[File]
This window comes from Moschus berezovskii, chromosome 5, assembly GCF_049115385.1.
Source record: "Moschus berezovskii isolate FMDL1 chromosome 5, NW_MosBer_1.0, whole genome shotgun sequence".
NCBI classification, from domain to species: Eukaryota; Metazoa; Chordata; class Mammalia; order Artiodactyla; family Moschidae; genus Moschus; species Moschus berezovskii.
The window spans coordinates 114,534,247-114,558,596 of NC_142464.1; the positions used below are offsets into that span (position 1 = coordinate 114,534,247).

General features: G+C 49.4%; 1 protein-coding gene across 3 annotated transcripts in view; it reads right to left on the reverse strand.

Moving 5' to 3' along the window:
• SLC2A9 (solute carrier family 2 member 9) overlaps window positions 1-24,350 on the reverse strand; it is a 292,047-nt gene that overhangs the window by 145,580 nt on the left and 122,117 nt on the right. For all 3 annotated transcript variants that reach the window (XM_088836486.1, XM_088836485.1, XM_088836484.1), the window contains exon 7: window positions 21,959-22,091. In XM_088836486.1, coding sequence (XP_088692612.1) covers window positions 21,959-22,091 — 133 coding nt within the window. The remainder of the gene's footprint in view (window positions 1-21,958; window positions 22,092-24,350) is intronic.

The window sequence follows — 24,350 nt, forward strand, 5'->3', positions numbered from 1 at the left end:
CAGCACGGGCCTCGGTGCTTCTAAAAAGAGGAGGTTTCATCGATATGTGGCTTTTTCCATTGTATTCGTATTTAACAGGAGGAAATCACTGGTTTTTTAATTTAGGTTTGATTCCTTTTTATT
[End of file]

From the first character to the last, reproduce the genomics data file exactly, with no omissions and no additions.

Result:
This window comes from Moschus berezovskii, chromosome 5, assembly GCF_049115385.1.
Source record: "Moschus berezovskii isolate FMDL1 chromosome 5, NW_MosBer_1.0, whole genome shotgun sequence".
NCBI classification, from domain to species: Eukaryota; Metazoa; Chordata; class Mammalia; order Artiodactyla; family Moschidae; genus Moschus; species Moschus berezovskii.
The window spans coordinates 114,534,247-114,558,596 of NC_142464.1; the positions used below are offsets into that span (position 1 = coordinate 114,534,247).

General features: G+C 49.4%; 1 protein-coding gene across 3 annotated transcripts in view; it reads right to left on the reverse strand.

Moving 5' to 3' along the window:
• SLC2A9 (solute carrier family 2 member 9) overlaps window positions 1-24,350 on the reverse strand; it is a 292,047-nt gene that overhangs the window by 145,580 nt on the left and 122,117 nt on the right. For all 3 annotated transcript variants that reach the window (XM_088836486.1, XM_088836485.1, XM_088836484.1), the window contains exon 7: window positions 21,959-22,091. In XM_088836486.1, coding sequence (XP_088692612.1) covers window positions 21,959-22,091 — 133 coding nt within the window. The remainder of the gene's footprint in view (window positions 1-21,958; window positions 22,092-24,350) is intronic.

The window sequence follows — 24,350 nt, forward strand, 5'->3', positions numbered from 1 at the left end:
CAGCACGGGCCTCGGTGCTTCTAAAAAGAGGAGGTTTCATCGATATGTGGCTTTTTCCATTGTATTCGTATTTAACAGGAGGAAATCACTGGTTTTTTAATTTAGGTTTGATTCCTTTTTATT